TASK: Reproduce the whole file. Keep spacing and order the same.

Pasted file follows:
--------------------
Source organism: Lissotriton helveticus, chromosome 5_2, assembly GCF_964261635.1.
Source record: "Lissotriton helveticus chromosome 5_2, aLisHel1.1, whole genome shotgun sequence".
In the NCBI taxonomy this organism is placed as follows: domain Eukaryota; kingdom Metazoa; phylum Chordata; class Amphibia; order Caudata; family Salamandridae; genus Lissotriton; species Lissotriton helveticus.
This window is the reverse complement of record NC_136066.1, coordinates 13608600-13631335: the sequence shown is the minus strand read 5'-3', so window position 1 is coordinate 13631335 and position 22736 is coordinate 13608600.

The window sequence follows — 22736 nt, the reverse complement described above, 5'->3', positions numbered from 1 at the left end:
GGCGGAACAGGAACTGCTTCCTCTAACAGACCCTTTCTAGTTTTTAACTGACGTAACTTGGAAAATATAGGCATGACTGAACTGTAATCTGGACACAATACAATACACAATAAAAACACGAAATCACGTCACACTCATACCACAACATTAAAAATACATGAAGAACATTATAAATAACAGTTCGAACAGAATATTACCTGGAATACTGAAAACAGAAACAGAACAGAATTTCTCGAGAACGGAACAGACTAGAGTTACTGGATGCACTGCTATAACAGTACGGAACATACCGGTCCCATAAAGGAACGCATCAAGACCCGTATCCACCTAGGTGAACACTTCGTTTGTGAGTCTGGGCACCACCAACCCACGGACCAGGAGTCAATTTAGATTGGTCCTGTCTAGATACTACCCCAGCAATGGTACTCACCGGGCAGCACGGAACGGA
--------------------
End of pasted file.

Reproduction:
Source organism: Lissotriton helveticus, chromosome 5_2, assembly GCF_964261635.1.
Source record: "Lissotriton helveticus chromosome 5_2, aLisHel1.1, whole genome shotgun sequence".
In the NCBI taxonomy this organism is placed as follows: domain Eukaryota; kingdom Metazoa; phylum Chordata; class Amphibia; order Caudata; family Salamandridae; genus Lissotriton; species Lissotriton helveticus.
This window is the reverse complement of record NC_136066.1, coordinates 13608600-13631335: the sequence shown is the minus strand read 5'-3', so window position 1 is coordinate 13631335 and position 22736 is coordinate 13608600.

The window sequence follows — 22736 nt, the reverse complement described above, 5'->3', positions numbered from 1 at the left end:
GGCGGAACAGGAACTGCTTCCTCTAACAGACCCTTTCTAGTTTTTAACTGACGTAACTTGGAAAATATAGGCATGACTGAACTGTAATCTGGACACAATACAATACACAATAAAAACACGAAATCACGTCACACTCATACCACAACATTAAAAATACATGAAGAACATTATAAATAACAGTTCGAACAGAATATTACCTGGAATACTGAAAACAGAAACAGAACAGAATTTCTCGAGAACGGAACAGACTAGAGTTACTGGATGCACTGCTATAACAGTACGGAACATACCGGTCCCATAAAGGAACGCATCAAGACCCGTATCCACCTAGGTGAACACTTCGTTTGTGAGTCTGGGCACCACCAACCCACGGACCAGGAGTCAATTTAGATTGGTCCTGTCTAGATACTACCCCAGCAATGGTACTCACCGGGCAGCACGGAACGGA